Knock down water basins around trees and plants to lessen the chance of sitting water and the resulting root rot. Loosen the soil within the basins so water can penetrate more easily.
Slightly prune top-heavy trees to reduce wind resistance by cutting out whole branches so you can look through the tree--this means wind can blow through, too. But, hold off on heavy pruning until the trees are completely dor-mant, in January.
Protect tender subtropicals such as avocados, young citrus, guavas, and loquats from frost damage by watering them well before winter rains arrive in full force, but do not feed them again until late January. Leave citrus fruit on the trees until they're needed--many varieties become sweeter the longer they're left on the tree. When all the fruit is picked, spray the tree with a dormant oil spray.
Plan your dormant fruit tree spraying schedule to coincide approximately with cool-weather holidays--Thanksgiving, New Year's Day, and Valentine's Day. Specific cues are the fall of the last leaf (Thanksgiving), the height of dormancy (New Year's Day), and bud swell (Valentine's Day). Spraying at the precise period of bud swell is especially important--before the buds swell is too early, and after the blossoms open is too late.
Oil sprays smother the eggs of scale insects, aphids, and mites. Lime sulfur and powdered or liquid copper sprays discourage the growth of fungus (peach leaf curl) and virus. Choose a copper spray that contains at least 50 percent copper. On apricot trees, use only copper sprays (sulfur will damage them).
If the rains haven't thoroughly moistened the soil of trees to be sprayed, deep water them a few days before spraying. The oil spray may damage the trees if their roots are too dry. The foliage can't tolerate the concentrated mixture, since the foliage and roots "burn" because there's not enough moisture to help them absorb the nutrients.
Spray on a cool, dry, sunny, day during a windless period to minimize evaporation and drift. Make sure that all leaf, branch, and trunk surfaces are thoroughly covered with the spray solution. Drenching the soil from the trunk to just beyond the drip line is also helpful. Reapply if rain falls within 48 hours of the application.
Chinese Lantern provides bits of Fall color to cooler days and darker evenings. Photo by Yvonne Savio,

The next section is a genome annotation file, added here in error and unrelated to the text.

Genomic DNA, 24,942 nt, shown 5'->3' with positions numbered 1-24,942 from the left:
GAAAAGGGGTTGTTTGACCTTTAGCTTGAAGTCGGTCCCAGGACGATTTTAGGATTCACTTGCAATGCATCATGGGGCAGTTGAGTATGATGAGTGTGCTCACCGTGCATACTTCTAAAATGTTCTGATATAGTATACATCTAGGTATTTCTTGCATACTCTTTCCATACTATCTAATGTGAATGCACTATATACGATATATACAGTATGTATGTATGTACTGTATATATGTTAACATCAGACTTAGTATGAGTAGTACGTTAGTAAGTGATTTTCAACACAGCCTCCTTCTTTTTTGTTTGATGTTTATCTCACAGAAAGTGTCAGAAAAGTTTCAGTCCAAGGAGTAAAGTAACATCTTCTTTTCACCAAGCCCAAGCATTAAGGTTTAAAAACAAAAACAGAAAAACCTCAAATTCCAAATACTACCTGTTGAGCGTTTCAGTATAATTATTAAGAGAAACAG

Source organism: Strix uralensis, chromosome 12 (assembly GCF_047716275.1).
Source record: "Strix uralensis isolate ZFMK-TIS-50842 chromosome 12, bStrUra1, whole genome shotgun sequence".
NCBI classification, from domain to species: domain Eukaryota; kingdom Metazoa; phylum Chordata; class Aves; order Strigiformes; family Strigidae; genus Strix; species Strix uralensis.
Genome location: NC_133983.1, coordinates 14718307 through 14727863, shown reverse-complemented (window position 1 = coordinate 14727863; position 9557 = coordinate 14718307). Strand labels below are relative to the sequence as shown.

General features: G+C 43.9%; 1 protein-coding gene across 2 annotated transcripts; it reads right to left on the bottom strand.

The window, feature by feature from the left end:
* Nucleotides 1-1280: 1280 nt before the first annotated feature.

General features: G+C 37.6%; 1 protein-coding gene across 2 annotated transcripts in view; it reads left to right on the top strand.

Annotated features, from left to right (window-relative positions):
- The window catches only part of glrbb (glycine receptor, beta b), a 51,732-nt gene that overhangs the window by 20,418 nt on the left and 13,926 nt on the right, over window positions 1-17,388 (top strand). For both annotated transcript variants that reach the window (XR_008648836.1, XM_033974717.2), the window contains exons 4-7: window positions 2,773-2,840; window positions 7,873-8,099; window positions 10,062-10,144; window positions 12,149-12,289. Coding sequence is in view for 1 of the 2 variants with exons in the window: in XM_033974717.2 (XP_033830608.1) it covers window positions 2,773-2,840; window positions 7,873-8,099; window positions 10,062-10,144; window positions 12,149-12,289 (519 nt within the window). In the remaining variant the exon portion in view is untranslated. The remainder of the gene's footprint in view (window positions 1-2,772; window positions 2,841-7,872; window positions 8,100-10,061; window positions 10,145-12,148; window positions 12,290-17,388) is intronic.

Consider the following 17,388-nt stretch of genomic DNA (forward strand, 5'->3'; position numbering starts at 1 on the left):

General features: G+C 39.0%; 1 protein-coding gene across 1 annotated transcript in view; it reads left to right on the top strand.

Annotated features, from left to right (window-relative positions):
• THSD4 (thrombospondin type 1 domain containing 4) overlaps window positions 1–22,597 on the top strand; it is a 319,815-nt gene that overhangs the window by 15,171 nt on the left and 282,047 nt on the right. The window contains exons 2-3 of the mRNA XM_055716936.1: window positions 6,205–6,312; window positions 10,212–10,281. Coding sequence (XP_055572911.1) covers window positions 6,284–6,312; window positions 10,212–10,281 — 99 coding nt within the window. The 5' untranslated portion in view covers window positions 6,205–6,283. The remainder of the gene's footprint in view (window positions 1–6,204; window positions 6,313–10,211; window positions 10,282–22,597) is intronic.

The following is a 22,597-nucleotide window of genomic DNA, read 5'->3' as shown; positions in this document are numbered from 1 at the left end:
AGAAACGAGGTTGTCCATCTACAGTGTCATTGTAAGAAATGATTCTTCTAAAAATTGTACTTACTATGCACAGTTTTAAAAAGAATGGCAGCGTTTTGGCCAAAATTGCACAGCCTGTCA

Sow or transplant alyssum, Japanese anemone, baby's breath, bachelor's button (cornflower), bleeding heart, calendula, campanula (canterbury bell, bellflower), candytuft, columbine, coral bell, coreopsis, cyclamen, gazania, English and Shasta daisies, delphinium, dianthus (carnation, pinks, sweet William), forget-me-not, foxglove, gaillardia, hollyhock, larkspur, linaria, lunaria (honesty, money plant, silver dollar plant), lupine, penstemon, phlox, California and Iceland and Shirley poppies, primroses, rudbeckias (coneflower, gloriosa daisy, black-eyed-susan), snapdragon, stock, sweet peas, violas (Johnny-jump-up, pansy, violet), and regionally adapted wild-flowers.
Plant colorful ornamental cabbage and kale for vibrantly rich reds, blues, and purples to accentuate other garden colors all winter long.
After chrysanthemums finish blooming, cut their stems to about three inches from the soil. Trim fuchsias only to shape them, but wait to thoroughly prune them until late spring, after the plants have leafed out. Root the hardwood portions of these and geranium cuttings in a protected outdoor area for more plants.
Discontinue watering and feeding roses, and mulch roses with manure and compost.. Prune them lightly to remove the long, bloomed-out canes, but save hard pruning until January, when plants are fully dormant. Severe pruning now will encourage new growth which will freeze with the first frosts, wasting all that plant energy.
Plant azaleas, camellias, forsythias, dogwoods, and oriental magnolias so they'll settle in nicely. Renew acid mulches under azaleas, camellias, and rhododendrons. Water them well to make sure they don't dry out from winter sun and winds. Twist off small buds on camellias for fewer but larger blooms.
Plant the spring-blooming bulbs you've been chilling in the refrigerator for six to eight weeks--primarily crocuses, hyacinths and tulips. Other spring bloomers--including anemones, daffodils, freesias, narcissus, grape hyacinth, ranunculus, sparaxis--don't need this prechilling. For a single spectacular bloom period, plant the same type bulbs at the same depth. For longer lasting color, plant them at several depths over several weeks' time. The shallower ones will bloom first, and the deeper ones later.
Plant winter-color annuals above your spring- and summer-blooming bulbs for instant and long-lasting color. Some best bets include calendulas, pansies, Iceland poppies, primroses, and violas. Cyclamen are especially good in fast-draining containers in filtered dappled light. Knee-high sweet peas are wonderful, especially the fragrant ones; but keep blooms picked to encourage continuous bloom.